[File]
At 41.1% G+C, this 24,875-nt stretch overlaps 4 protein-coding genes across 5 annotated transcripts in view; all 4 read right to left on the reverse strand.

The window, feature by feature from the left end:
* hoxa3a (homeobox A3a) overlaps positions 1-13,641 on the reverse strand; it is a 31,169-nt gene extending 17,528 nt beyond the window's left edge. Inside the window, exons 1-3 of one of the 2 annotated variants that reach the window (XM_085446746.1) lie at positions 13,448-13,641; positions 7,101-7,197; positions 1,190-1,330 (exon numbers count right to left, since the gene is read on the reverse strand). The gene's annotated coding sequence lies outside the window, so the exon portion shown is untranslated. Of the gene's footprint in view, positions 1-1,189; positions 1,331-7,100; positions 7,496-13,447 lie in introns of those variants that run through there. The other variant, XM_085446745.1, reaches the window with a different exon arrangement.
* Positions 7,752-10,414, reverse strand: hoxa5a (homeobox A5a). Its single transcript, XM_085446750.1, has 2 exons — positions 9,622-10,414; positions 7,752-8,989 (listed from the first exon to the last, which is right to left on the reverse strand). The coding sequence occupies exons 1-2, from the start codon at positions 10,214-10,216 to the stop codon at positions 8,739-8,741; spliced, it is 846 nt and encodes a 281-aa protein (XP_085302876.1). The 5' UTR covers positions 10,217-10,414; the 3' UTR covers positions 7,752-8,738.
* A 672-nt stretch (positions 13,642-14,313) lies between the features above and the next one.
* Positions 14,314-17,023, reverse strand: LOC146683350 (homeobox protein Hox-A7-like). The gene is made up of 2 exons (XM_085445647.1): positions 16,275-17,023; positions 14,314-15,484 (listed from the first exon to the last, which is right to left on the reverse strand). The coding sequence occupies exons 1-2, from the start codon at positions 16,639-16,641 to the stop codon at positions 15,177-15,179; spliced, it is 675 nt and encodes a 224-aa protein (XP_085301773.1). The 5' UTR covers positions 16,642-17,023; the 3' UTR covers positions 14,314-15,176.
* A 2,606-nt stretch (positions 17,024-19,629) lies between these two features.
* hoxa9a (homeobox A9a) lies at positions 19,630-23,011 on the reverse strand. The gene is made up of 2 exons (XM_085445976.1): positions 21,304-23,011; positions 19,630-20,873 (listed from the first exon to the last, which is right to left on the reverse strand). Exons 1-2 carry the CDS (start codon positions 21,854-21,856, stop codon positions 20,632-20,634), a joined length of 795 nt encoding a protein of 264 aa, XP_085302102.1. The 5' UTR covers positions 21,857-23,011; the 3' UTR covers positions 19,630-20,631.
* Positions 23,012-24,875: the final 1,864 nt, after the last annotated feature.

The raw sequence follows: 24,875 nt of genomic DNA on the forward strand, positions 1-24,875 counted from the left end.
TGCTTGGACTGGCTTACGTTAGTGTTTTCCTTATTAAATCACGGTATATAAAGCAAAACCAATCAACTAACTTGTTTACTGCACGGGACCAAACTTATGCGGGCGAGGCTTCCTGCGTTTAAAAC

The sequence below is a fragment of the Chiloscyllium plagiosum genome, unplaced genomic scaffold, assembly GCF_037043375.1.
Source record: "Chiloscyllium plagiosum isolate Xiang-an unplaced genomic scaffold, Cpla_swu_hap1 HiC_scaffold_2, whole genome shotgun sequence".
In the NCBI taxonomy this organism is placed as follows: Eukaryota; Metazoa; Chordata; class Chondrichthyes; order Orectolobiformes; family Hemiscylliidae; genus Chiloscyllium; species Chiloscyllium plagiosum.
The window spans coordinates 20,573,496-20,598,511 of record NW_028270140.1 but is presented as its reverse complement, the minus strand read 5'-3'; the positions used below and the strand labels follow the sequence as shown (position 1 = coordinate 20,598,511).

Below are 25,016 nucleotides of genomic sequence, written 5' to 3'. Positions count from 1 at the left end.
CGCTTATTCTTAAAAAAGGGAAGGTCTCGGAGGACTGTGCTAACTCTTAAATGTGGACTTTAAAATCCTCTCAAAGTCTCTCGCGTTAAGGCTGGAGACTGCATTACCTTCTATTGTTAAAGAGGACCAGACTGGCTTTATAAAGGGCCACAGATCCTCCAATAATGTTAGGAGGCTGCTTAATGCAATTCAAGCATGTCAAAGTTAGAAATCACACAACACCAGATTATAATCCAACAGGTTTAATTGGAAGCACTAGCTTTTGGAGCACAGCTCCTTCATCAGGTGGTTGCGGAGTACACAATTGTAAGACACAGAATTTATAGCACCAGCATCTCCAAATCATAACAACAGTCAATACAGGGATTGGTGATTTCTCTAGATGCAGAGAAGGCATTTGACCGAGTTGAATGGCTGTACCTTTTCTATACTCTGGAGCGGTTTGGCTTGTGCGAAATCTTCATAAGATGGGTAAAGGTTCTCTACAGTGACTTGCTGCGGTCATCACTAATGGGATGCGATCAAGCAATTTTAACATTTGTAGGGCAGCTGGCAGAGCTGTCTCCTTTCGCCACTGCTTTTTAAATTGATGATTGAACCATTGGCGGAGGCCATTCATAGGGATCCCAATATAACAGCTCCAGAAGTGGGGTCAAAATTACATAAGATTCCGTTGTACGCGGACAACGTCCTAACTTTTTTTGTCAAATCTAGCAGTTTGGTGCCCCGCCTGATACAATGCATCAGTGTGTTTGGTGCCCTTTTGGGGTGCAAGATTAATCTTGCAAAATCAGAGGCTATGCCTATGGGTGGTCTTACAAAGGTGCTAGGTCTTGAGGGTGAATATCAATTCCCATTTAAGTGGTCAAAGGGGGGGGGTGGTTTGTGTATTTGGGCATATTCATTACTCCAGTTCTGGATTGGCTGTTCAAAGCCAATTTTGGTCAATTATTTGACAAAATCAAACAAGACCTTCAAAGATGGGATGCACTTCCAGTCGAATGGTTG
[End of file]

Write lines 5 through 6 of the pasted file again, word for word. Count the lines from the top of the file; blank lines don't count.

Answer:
* A 672-nt stretch (positions 13,642-14,313) lies between the features above and the next one.
* Positions 14,314-17,023, reverse strand: LOC146683350 (homeobox protein Hox-A7-like). The gene is made up of 2 exons (XM_085445647.1): positions 16,275-17,023; positions 14,314-15,484 (listed from the first exon to the last, which is right to left on the reverse strand). The coding sequence occupies exons 1-2, from the start codon at positions 16,639-16,641 to the stop codon at positions 15,177-15,179; spliced, it is 675 nt and encodes a 224-aa protein (XP_085301773.1). The 5' UTR covers positions 16,642-17,023; the 3' UTR covers positions 14,314-15,176.